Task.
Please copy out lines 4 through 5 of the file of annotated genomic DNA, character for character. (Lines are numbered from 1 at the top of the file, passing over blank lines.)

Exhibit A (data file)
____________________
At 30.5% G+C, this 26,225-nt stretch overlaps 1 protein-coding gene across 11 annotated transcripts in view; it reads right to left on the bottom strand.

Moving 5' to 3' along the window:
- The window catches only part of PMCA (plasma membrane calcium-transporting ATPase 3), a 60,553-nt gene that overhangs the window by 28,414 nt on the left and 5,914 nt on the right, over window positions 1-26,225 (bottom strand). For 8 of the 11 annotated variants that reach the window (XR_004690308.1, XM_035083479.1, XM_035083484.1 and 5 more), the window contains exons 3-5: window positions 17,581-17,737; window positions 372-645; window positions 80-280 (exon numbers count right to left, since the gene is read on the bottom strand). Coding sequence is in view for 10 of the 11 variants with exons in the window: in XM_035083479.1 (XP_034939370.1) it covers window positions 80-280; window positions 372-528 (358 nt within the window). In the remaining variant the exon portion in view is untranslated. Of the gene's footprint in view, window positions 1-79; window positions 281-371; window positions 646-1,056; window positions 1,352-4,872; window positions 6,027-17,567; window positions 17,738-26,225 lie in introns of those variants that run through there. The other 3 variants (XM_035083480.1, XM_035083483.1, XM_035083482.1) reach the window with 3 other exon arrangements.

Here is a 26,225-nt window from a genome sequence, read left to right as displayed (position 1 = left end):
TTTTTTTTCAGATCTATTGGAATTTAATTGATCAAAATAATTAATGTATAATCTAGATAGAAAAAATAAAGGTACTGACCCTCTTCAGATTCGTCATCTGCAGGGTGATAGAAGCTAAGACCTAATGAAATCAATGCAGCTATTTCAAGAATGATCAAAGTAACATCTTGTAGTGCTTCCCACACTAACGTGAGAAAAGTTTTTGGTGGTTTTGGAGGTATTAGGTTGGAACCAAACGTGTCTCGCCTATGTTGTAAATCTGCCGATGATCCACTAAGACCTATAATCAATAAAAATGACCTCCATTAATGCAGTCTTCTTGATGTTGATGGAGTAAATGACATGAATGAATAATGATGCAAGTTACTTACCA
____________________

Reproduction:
Here is a 26,225-nt window from a genome sequence, read left to right as displayed (position 1 = left end):
TTTTTTTTCAGATCTATTGGAATTTAATTGATCAAAATAATTAATGTATAATCTAGATAGAAAAAATAAAGGTACTGACCCTCTTCAGATTCGTCATCTGCAGGGTGATAGAAGCTAAGACCTAATGAAATCAATGCAGCTATTTCAAGAATGATCAAAGTAACATCTTGTAGTGCTTCCCACACTAACGTGAGAAAAGTTTTTGGTGGTTTTGGAGGTATTAGGTTGGAACCAAACGTGTCTCGCCTATGTTGTAAATCTGCCGATGATCCACTAAGACCTATAATCAATAAAAATGACCTCCATTAATGCAGTCTTCTTGATGTTGATGGAGTAAATGACATGAATGAATAATGATGCAAGTTACTTACCA